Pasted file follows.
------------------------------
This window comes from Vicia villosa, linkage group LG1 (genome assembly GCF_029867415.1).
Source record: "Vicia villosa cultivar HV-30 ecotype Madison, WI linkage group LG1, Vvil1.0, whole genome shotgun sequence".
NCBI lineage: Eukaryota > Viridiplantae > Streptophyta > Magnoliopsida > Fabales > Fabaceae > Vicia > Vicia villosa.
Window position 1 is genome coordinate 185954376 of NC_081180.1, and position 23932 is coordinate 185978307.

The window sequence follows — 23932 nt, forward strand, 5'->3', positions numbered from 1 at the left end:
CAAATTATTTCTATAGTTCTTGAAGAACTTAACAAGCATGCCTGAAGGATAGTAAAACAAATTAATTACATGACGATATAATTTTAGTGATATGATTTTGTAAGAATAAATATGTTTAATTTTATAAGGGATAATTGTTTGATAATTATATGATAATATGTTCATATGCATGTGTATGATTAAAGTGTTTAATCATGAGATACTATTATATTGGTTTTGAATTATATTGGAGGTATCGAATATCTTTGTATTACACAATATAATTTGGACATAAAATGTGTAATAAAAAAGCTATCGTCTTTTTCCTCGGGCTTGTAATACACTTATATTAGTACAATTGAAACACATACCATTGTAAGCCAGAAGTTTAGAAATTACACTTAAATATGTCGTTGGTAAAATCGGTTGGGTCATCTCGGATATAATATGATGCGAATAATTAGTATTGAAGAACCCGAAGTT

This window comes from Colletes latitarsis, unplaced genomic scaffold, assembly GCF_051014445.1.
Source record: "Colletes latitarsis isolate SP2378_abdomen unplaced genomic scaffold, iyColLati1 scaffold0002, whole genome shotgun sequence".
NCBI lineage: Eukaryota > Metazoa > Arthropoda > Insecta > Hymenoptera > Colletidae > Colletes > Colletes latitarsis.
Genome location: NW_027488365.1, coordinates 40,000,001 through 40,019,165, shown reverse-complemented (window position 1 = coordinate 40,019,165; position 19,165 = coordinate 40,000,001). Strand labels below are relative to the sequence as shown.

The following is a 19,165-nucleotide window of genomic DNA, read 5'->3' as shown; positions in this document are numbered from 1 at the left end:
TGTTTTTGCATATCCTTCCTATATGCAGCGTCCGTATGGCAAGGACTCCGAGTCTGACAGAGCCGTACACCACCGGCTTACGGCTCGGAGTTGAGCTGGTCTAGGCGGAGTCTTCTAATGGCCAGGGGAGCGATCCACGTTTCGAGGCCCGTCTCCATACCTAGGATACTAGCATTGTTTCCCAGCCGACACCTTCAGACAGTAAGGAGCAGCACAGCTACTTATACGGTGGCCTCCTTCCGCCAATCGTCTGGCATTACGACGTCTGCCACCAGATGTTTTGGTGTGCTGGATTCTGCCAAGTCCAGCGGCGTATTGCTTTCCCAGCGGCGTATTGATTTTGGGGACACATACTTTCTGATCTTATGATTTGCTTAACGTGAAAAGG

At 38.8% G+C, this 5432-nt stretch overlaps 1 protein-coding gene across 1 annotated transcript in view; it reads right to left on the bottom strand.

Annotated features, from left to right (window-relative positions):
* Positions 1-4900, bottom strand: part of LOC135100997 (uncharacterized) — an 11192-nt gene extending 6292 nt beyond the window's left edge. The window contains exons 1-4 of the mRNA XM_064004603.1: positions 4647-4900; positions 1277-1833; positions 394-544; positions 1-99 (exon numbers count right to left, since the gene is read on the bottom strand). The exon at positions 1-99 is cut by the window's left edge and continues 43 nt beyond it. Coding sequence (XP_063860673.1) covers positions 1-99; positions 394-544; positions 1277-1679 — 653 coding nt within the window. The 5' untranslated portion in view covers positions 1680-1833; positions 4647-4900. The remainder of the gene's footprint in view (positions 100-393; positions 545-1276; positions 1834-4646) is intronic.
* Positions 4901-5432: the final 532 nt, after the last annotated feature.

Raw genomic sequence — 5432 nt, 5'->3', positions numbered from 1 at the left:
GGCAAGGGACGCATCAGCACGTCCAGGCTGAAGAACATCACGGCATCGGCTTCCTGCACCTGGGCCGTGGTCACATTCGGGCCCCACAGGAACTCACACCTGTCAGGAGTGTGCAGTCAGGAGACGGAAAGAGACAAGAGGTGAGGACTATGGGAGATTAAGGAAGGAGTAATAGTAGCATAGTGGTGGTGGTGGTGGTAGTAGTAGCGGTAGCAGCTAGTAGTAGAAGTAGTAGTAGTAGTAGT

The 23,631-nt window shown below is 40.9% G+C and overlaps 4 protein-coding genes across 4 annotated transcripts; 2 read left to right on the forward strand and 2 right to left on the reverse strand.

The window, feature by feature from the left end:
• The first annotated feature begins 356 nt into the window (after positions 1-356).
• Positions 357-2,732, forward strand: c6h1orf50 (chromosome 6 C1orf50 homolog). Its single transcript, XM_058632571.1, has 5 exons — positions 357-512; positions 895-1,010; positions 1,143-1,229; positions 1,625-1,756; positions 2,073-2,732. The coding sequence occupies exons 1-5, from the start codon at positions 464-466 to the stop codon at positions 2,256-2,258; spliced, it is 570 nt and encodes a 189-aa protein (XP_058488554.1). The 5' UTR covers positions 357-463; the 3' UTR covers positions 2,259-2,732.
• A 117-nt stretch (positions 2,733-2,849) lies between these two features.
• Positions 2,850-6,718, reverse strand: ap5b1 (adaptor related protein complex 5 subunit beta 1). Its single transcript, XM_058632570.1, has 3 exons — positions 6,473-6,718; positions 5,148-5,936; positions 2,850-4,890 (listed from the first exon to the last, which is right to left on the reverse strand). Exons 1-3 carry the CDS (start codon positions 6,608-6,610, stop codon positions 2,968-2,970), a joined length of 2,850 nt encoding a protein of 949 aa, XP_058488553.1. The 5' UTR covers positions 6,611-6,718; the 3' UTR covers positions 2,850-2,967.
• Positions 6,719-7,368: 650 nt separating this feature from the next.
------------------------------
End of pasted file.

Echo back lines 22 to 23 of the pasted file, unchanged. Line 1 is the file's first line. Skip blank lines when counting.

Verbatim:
• Positions 357-2,732, forward strand: c6h1orf50 (chromosome 6 C1orf50 homolog). Its single transcript, XM_058632571.1, has 5 exons — positions 357-512; positions 895-1,010; positions 1,143-1,229; positions 1,625-1,756; positions 2,073-2,732. The coding sequence occupies exons 1-5, from the start codon at positions 464-466 to the stop codon at positions 2,256-2,258; spliced, it is 570 nt and encodes a 189-aa protein (XP_058488554.1). The 5' UTR covers positions 357-463; the 3' UTR covers positions 2,259-2,732.
• A 117-nt stretch (positions 2,733-2,849) lies between these two features.